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Re: a recommendation - Received on Thursday, 18 April 2002 14:01:42 EDT

From: Ernest Cline <ernestcline@mindspring.com>
Date: Wed, 3 Dec 2003 11:22:29 -0500
Message-ID: <410-22003123316222978@mindspring.com>
To: "Fastpitch Central - Bill" <bill@fastpitchcentral.com>
Cc: www-html@w3.org




> [Original Message]
> From: Fastpitch Central - Bill <bill@fastpitchcentral.com>
>
> You said, "xml:base does not provide this level of redundancy.  "  But,
even
> if it did I would still stand by my suggestion.  There are hundreds of
> millions of "simple" websites that use <base . . . > and will likely use
> <base . . . > for decades.
>
> Personally I love XML when its used for RSS type functions.  I've also
> devised my own XML tags for sports before SportsML was devised.  But,
> "xml:base . . . " has never been needed in anything I've done so far. 
It's
> probably a wonderful thing - but I have no clue about it's use or value.

xml:base is the XML equivalent to the HTML <base> element.
Thus in XHTML:

<html xml:base="http://example.com" ...>
 <head ...>
   ...
 </head>
 ...
</html>

replaces what in HTML would be::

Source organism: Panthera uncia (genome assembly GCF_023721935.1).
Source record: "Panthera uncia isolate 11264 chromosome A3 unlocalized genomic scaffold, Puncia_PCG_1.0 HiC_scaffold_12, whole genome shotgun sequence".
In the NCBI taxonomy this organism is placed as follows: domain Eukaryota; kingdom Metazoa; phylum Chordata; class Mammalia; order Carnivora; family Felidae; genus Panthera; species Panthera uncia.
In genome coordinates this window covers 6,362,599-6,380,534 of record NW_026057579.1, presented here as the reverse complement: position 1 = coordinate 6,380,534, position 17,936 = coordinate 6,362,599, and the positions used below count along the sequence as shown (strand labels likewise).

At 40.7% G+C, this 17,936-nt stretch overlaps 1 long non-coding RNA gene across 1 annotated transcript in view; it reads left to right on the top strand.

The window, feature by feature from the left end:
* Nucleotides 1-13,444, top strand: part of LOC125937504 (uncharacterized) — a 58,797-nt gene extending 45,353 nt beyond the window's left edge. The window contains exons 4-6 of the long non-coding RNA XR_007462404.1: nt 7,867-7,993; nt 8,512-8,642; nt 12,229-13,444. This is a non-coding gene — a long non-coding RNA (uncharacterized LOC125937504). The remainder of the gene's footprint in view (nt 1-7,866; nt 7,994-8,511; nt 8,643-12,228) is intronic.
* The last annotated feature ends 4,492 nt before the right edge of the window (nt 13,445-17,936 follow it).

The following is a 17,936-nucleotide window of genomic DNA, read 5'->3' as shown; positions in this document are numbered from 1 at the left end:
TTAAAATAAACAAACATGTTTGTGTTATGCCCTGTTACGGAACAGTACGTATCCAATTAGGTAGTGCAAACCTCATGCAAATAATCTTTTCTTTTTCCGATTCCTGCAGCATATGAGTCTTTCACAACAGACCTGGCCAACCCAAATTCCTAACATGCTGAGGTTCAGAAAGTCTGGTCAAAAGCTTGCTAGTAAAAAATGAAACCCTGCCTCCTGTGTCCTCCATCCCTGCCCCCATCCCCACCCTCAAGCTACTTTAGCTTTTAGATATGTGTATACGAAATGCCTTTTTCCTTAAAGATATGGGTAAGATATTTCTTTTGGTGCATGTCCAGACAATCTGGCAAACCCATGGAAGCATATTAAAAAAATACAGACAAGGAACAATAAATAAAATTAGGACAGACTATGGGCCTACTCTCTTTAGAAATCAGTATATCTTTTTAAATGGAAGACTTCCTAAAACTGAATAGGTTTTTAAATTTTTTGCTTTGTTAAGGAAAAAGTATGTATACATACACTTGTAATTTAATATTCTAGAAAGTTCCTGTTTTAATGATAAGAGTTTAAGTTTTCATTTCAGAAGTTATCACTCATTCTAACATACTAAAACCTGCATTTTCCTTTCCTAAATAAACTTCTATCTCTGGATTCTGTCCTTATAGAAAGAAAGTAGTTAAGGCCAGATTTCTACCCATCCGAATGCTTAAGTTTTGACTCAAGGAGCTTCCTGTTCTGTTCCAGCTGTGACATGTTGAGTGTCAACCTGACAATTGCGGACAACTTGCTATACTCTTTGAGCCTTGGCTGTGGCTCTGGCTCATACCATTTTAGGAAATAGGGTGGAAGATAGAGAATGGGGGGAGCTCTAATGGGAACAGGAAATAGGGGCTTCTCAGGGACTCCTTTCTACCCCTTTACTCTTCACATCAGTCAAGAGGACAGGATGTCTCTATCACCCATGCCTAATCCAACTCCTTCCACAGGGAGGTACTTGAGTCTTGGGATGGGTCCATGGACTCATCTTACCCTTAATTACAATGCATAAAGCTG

<html ...>
 <head ...>
  <base href="http://example.com">
  ...
 </head>
 ...
</html>

xml:base has the advantage of being able to be applied to any
element (and its children) instead of just the whole document as
<base> is.  Furthermore, I sincerely doubt there will be any further
official development of HTML as the W3C is concentrating its
efforts on XML based markup such as XHTML as opposed to
SGML based markup such as HTML.  This makes suggestions
that would apply to just HTML and not to XHTML extremely
unlikely to be adopted.  While I can understand this to a point,
I do wish that the W3C  would at least work on HTML
to add useful features to it from XHTML where appropriate,
especially when vendors have already done so.  For example,
I would love to see an HTML 4.1 that incorporated <ruby>.
Received on Wednesday, 3 December 2003 11:23:18 GMT

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